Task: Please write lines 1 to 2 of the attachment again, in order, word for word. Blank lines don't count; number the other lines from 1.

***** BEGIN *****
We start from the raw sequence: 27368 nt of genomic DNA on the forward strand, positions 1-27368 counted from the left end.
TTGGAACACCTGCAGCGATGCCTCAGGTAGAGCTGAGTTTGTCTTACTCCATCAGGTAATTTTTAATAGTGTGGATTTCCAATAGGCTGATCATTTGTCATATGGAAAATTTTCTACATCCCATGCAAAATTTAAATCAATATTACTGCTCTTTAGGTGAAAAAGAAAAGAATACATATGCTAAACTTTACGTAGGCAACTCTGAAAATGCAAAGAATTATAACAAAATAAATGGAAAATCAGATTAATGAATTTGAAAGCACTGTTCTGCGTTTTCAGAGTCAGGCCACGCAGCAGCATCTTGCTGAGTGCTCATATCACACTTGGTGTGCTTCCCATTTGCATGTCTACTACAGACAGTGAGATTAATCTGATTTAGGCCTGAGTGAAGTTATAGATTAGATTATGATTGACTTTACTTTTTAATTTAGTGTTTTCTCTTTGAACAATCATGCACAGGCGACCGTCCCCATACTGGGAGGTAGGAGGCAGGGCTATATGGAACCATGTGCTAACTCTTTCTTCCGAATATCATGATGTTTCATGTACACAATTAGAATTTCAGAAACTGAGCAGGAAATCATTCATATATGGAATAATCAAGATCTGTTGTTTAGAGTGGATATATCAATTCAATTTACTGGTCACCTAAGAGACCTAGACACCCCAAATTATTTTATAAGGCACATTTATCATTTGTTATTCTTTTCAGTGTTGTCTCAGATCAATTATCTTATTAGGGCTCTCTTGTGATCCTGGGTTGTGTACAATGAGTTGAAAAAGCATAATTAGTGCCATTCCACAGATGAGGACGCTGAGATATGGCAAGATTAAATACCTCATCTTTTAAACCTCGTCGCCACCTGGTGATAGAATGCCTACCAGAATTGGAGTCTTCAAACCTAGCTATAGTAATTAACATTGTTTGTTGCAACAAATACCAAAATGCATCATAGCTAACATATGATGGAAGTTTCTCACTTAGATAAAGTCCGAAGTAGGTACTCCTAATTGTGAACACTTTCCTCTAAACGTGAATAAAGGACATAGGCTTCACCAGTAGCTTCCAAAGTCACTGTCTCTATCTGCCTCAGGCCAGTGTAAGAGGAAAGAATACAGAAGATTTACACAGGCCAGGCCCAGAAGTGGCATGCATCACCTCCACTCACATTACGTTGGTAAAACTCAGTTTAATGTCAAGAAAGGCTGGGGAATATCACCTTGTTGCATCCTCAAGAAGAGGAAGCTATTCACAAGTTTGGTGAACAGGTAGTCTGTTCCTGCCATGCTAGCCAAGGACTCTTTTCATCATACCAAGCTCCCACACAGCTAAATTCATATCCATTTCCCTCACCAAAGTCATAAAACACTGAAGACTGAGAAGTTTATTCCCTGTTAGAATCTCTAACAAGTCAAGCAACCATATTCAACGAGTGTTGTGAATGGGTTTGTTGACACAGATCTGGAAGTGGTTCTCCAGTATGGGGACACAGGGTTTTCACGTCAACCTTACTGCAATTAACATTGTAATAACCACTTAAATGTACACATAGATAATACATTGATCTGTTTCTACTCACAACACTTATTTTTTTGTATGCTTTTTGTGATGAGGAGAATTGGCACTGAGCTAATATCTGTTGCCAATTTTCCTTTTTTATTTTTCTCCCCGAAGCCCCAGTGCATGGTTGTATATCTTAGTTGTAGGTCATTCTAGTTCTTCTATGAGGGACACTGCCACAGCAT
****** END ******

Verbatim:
We start from the raw sequence: 27368 nt of genomic DNA on the forward strand, positions 1-27368 counted from the left end.
TTGGAACACCTGCAGCGATGCCTCAGGTAGAGCTGAGTTTGTCTTACTCCATCAGGTAATTTTTAATAGTGTGGATTTCCAATAGGCTGATCATTTGTCATATGGAAAATTTTCTACATCCCATGCAAAATTTAAATCAATATTACTGCTCTTTAGGTGAAAAAGAAAAGAATACATATGCTAAACTTTACGTAGGCAACTCTGAAAATGCAAAGAATTATAACAAAATAAATGGAAAATCAGATTAATGAATTTGAAAGCACTGTTCTGCGTTTTCAGAGTCAGGCCACGCAGCAGCATCTTGCTGAGTGCTCATATCACACTTGGTGTGCTTCCCATTTGCATGTCTACTACAGACAGTGAGATTAATCTGATTTAGGCCTGAGTGAAGTTATAGATTAGATTATGATTGACTTTACTTTTTAATTTAGTGTTTTCTCTTTGAACAATCATGCACAGGCGACCGTCCCCATACTGGGAGGTAGGAGGCAGGGCTATATGGAACCATGTGCTAACTCTTTCTTCCGAATATCATGATGTTTCATGTACACAATTAGAATTTCAGAAACTGAGCAGGAAATCATTCATATATGGAATAATCAAGATCTGTTGTTTAGAGTGGATATATCAATTCAATTTACTGGTCACCTAAGAGACCTAGACACCCCAAATTATTTTATAAGGCACATTTATCATTTGTTATTCTTTTCAGTGTTGTCTCAGATCAATTATCTTATTAGGGCTCTCTTGTGATCCTGGGTTGTGTACAATGAGTTGAAAAAGCATAATTAGTGCCATTCCACAGATGAGGACGCTGAGATATGGCAAGATTAAATACCTCATCTTTTAAACCTCGTCGCCACCTGGTGATAGAATGCCTACCAGAATTGGAGTCTTCAAACCTAGCTATAGTAATTAACATTGTTTGTTGCAACAAATACCAAAATGCATCATAGCTAACATATGATGGAAGTTTCTCACTTAGATAAAGTCCGAAGTAGGTACTCCTAATTGTGAACACTTTCCTCTAAACGTGAATAAAGGACATAGGCTTCACCAGTAGCTTCCAAAGTCACTGTCTCTATCTGCCTCAGGCCAGTGTAAGAGGAAAGAATACAGAAGATTTACACAGGCCAGGCCCAGAAGTGGCATGCATCACCTCCACTCACATTACGTTGGTAAAACTCAGTTTAATGTCAAGAAAGGCTGGGGAATATCACCTTGTTGCATCCTCAAGAAGAGGAAGCTATTCACAAGTTTGGTGAACAGGTAGTCTGTTCCTGCCATGCTAGCCAAGGACTCTTTTCATCATACCAAGCTCCCACACAGCTAAATTCATATCCATTTCCCTCACCAAAGTCATAAAACACTGAAGACTGAGAAGTTTATTCCCTGTTAGAATCTCTAACAAGTCAAGCAACCATATTCAACGAGTGTTGTGAATGGGTTTGTTGACACAGATCTGGAAGTGGTTCTCCAGTATGGGGACACAGGGTTTTCACGTCAACCTTACTGCAATTAACATTGTAATAACCACTTAAATGTACACATAGATAATACATTGATCTGTTTCTACTCACAACACTTATTTTTTTGTATGCTTTTTGTGATGAGGAGAATTGGCACTGAGCTAATATCTGTTGCCAATTTTCCTTTTTTATTTTTCTCCCCGAAGCCCCAGTGCATGGTTGTATATCTTAGTTGTAGGTCATTCTAGTTCTTCTATGAGGGACACTGCCACAGCAT